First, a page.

Jordan’s Economic Outlook- Spring 2016

The latest MENA Economic Monitor Report - Spring 2016, expects Jordan’s growth to improve to 3 % in 2016, assuming no further worsening in the regional security situation and associated spillovers.

GDP growth moderated during 2015 to an estimated 2.4 %, the slowest pace in four years, magnifying already-high unemployment. Security spillovers from regional conflict worsened, negatively impacting tourism, construction, investment and trade. However, growth in a number of sectors held up well through the third quarter of 2015, including in finance and insurance services, transport, storage and communications, electricity and water, and mining and quarrying. Unemployment rose to 13.0 % in 2015, an increase of 1.1 %age points relative to 2014. There was a mild deflation for most of 2015 due to further falls in global oil prices, a weakened Euro, a negative output gap, and easing of supply side pressures experienced in previous years (notably on housing prices, due to the large influx of refugees in 2012-13). Monetary policy remained expansionary with the central bank reducing the key policy lending rate by 125 basis points during the course of 2015. International reserves slightly rose to $ 14.2 billion (7.5 months of imports) by end-2015.

The fiscal deficit was narrower in 2015 thanks to lower expenditures and lower transfers to the National Electric Power Company (NEPCO), which outweighed the fall in domestic revenues and grants. NEPCO resorted to borrowing from commercial banks instead of the government in 2015 providing a 7.0 % of GDP relief to the fiscal balance, without which the fiscal deficit would have widened. NEPCO’s debt continues to be government guaranteed and combined with the fiscal deficit and slowing GDP growth contributed to pushing the gross debt to GDP ratio to an estimated 93 % at end-2015.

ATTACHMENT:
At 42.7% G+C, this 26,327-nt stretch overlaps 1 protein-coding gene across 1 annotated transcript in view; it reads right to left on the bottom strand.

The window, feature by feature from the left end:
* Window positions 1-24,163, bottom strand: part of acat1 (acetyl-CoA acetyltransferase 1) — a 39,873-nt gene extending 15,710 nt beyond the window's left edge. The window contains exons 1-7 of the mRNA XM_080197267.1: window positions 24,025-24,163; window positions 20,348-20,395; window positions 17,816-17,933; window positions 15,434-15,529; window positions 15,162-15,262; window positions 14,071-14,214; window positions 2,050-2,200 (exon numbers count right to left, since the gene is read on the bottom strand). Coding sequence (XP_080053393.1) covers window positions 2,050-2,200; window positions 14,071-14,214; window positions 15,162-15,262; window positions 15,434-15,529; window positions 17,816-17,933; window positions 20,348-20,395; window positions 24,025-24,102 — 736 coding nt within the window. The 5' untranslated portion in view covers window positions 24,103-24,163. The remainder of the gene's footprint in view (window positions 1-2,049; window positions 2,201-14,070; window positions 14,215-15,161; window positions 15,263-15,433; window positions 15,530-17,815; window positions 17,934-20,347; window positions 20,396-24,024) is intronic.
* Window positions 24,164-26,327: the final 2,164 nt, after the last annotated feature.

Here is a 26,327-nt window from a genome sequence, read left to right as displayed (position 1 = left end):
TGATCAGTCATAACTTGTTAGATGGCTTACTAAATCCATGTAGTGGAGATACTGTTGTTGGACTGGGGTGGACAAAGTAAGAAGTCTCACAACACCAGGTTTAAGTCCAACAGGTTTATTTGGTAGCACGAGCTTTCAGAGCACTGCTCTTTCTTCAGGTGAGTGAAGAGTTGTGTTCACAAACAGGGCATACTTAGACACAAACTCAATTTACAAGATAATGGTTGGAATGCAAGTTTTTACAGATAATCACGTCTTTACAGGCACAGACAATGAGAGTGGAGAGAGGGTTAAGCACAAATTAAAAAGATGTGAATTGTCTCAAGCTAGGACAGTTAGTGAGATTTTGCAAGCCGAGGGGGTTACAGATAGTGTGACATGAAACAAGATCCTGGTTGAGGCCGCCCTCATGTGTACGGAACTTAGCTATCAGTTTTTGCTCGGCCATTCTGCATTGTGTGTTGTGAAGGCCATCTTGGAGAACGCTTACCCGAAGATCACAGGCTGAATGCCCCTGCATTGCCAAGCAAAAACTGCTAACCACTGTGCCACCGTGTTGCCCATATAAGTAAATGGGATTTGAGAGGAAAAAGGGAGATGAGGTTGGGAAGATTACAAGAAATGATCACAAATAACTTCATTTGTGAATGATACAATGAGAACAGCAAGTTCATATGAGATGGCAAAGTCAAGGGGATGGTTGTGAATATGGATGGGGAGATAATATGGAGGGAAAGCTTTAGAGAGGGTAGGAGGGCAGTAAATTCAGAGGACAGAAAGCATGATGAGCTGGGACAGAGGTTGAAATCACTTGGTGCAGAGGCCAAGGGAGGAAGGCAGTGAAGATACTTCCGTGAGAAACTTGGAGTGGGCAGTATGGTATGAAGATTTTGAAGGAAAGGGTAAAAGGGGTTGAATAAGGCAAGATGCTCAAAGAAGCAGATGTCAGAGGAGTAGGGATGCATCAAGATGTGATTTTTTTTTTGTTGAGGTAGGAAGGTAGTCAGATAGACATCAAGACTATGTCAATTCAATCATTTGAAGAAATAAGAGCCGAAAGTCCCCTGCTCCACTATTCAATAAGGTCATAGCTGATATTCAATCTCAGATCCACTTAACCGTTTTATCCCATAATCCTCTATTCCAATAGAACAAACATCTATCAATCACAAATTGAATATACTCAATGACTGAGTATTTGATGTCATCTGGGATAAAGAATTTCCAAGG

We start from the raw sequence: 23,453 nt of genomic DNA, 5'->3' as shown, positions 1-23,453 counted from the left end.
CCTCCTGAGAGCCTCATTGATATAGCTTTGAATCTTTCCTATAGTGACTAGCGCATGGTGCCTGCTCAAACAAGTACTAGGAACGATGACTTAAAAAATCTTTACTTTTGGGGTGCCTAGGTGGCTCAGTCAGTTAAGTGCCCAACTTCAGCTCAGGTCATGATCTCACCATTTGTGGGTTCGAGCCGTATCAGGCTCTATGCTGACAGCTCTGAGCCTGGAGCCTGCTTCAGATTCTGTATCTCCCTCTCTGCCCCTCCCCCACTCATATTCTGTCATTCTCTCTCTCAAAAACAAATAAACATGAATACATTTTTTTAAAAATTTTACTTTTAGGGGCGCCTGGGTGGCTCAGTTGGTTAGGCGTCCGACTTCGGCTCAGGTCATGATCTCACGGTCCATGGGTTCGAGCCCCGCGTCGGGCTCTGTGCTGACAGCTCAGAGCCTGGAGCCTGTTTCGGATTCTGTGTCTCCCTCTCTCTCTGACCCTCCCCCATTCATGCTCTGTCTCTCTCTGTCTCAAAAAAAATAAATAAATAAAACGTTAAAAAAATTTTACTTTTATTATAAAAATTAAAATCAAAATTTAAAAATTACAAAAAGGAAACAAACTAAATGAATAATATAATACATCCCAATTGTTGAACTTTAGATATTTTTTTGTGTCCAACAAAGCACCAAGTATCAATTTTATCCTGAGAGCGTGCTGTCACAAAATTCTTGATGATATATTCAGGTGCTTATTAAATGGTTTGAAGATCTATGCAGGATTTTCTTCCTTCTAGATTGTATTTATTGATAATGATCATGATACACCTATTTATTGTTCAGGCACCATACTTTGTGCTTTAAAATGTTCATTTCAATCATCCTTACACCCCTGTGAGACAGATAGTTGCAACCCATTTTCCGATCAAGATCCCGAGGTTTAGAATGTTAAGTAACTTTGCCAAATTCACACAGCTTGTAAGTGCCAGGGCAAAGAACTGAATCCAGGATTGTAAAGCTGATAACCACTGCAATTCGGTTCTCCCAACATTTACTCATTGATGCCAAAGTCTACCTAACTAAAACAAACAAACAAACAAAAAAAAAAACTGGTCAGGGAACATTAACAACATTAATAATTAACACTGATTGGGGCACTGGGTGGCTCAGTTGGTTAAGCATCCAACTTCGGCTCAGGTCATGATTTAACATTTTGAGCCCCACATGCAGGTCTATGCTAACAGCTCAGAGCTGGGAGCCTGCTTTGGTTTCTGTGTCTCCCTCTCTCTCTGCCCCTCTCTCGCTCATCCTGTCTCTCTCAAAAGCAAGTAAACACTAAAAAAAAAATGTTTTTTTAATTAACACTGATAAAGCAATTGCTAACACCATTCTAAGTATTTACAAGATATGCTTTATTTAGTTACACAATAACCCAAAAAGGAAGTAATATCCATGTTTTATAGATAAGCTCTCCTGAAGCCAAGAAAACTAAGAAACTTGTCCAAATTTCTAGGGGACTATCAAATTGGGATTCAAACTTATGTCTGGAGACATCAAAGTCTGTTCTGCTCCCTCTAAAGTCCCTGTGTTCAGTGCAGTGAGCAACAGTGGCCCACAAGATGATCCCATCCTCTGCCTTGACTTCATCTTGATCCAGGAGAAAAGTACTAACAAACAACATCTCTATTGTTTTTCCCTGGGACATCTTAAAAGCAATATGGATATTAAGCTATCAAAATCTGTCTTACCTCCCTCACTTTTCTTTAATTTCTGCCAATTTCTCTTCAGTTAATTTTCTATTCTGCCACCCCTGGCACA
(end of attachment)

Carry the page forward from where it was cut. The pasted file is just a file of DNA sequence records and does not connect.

The current account deficit is expected to have widened in 2015, mainly due to lower public transfers and a 7.1 % fall in tourism receipts, and despite a narrowing trade deficit. The merchandise trade balance narrowed by 14 % on account of a 40.4 % fall in energy imports. These outweighed a 7.1 % contraction of direct exports (themselves buttressed by 10.9 % growth in phosphate exports) affected by land trade route closures with Syria and Iraq, traditionally Jordan’s largest export partner. Remittances are slowing, growing by only 1.5 % during 2015.

Growth is expected to improve to 3.0 % in 2016, assuming no further worsening in the regional security situation and associated spillovers. This is driven by an expansion in mining and quarrying sector and positive base effect of tourism and construction sectors. Jordan is working towards an Extended Fund Facility (EFF) with the IMF. The EFF is anticipated to support further fiscal consolidation efforts in parallel with growth-enhancing and job-creating structural reforms. The baseline growth forecasts assume agreement on an EFF leading to a fiscal adjustment and a lower debt-to-GDP level. The balance of risks is on the downside. Managing repercussions from the regional security and political situation is a key risk in addition to the challenges of hosting a substantial number of Syrian refugees. Additionally, persistently low oil prices are a risk this year and in the medium term, given their potential impact on remittances, exports, FDI and grants from the GCC. Fiscal adjustment measures are likely to be difficult. Furthermore, the willingness and speed of reform implementation particularly to improve the business climate will be crucial to meet the country’s investment aspirations.